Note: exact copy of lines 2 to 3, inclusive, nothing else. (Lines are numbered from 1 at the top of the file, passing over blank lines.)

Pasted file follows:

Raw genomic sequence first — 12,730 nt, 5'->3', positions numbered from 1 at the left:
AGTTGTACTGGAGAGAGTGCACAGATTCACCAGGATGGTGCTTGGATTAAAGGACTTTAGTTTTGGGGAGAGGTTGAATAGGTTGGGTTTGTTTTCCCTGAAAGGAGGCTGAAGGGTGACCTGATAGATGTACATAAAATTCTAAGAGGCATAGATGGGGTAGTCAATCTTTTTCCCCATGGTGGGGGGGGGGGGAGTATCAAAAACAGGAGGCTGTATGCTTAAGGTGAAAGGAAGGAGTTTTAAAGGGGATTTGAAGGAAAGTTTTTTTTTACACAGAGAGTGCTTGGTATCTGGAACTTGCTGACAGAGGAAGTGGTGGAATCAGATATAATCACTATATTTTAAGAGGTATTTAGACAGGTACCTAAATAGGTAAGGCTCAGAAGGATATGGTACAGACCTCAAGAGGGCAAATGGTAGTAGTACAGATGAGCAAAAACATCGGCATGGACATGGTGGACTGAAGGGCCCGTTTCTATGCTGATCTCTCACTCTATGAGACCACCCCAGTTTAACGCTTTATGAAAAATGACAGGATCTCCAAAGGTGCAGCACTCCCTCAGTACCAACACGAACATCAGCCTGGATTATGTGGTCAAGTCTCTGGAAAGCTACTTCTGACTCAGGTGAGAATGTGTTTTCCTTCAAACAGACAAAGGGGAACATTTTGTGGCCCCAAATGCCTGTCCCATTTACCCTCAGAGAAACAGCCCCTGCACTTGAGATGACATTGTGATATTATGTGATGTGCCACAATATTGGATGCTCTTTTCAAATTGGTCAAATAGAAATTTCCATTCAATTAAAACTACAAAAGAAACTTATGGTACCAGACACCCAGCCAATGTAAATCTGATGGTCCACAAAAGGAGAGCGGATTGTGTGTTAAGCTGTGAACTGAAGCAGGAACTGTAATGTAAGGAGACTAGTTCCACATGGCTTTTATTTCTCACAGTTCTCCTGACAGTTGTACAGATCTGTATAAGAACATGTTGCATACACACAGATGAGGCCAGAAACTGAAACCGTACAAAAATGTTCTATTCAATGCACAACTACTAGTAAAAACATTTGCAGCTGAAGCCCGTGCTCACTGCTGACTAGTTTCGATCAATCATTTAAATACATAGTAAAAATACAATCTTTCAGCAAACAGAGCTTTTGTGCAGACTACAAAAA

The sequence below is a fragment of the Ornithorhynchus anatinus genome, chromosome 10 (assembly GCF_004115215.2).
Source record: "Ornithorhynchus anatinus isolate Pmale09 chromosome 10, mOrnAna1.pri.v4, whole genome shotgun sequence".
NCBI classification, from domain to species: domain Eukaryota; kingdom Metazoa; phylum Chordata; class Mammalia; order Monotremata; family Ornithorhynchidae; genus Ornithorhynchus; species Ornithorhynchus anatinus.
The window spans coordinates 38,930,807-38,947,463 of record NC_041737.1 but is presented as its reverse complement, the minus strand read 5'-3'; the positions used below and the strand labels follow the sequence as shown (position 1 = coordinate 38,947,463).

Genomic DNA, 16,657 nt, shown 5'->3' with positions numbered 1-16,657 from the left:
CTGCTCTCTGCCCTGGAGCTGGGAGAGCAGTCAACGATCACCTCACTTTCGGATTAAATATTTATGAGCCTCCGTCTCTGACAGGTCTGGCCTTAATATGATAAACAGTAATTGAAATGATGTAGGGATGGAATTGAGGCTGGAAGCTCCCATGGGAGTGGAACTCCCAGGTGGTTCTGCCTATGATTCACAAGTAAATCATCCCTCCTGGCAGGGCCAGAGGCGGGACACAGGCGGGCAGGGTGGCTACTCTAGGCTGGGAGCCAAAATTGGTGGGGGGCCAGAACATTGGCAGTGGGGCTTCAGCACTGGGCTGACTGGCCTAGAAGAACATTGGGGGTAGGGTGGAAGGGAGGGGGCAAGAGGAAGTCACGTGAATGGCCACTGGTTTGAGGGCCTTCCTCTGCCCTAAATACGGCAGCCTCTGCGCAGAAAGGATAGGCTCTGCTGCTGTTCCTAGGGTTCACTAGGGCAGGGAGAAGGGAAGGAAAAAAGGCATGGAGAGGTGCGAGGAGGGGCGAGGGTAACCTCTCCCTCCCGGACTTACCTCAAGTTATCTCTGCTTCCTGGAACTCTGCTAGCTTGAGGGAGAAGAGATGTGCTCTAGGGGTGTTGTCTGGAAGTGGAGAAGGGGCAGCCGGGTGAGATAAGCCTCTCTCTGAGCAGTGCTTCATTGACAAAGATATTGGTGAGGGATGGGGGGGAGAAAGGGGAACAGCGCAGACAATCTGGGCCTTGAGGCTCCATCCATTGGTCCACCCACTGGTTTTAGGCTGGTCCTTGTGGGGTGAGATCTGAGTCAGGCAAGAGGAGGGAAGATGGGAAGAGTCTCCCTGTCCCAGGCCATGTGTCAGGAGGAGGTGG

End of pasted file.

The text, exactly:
AGTTGTACTGGAGAGAGTGCACAGATTCACCAGGATGGTGCTTGGATTAAAGGACTTTAGTTTTGGGGAGAGGTTGAATAGGTTGGGTTTGTTTTCCCTGAAAGGAGGCTGAAGGGTGACCTGATAGATGTACATAAAATTCTAAGAGGCATAGATGGGGTAGTCAATCTTTTTCCCCATGGTGGGGGGGGGGGGAGTATCAAAAACAGGAGGCTGTATGCTTAAGGTGAAAGGAAGGAGTTTTAAAGGGGATTTGAAGGAAAGTTTTTTTTTACACAGAGAGTGCTTGGTATCTGGAACTTGCTGACAGAGGAAGTGGTGGAATCAGATATAATCACTATATTTTAAGAGGTATTTAGACAGGTACCTAAATAGGTAAGGCTCAGAAGGATATGGTACAGACCTCAAGAGGGCAAATGGTAGTAGTACAGATGAGCAAAAACATCGGCATGGACATGGTGGACTGAAGGGCCCGTTTCTATGCTGATCTCTCACTCTATGAGACCACCCCAGTTTAACGCTTTATGAAAAATGACAGGATCTCCAAAGGTGCAGCACTCCCTCAGTACCAACACGAACATCAGCCTGGATTATGTGGTCAAGTCTCTGGAAAGCTACTTCTGACTCAGGTGAGAATGTGTTTTCCTTCAAACAGACAAAGGGGAACATTTTGTGGCCCCAAATGCCTGTCCCATTTACCCTCAGAGAAACAGCCCCTGCACTTGAGATGACATTGTGATATTATGTGATGTGCCACAATATTGGATGCTCTTTTCAAATTGGTCAAATAGAAATTTCCATTCAATTAAAACTACAAAAGAAACTTATGGTACCAGACACCCAGCCAATGTAAATCTGATGGTCCACAAAAGGAGAGCGGATTGTGTGTTAAGCTGTGAACTGAAGCAGGAACTGTAATGTAAGGAGACTAGTTCCACATGGCTTTTATTTCTCACAGTTCTCCTGACAGTTGTACAGATCTGTATAAGAACATGTTGCATACACACAGATGAGGCCAGAAACTGAAACCGTACAAAAATGTTCTATTCAATGCACAACTACTAGTAAAAACATTTGCAGCTGAAGCCCGTGCTCACTGCTGACTAGTTTCGATCAATCATTTAAATACATAGTAAAAATACAATCTTTCAGCAAACAGAGCTTTTGTGCAGACTACAAAAA

The sequence below is a fragment of the Ornithorhynchus anatinus genome, chromosome 10 (assembly GCF_004115215.2).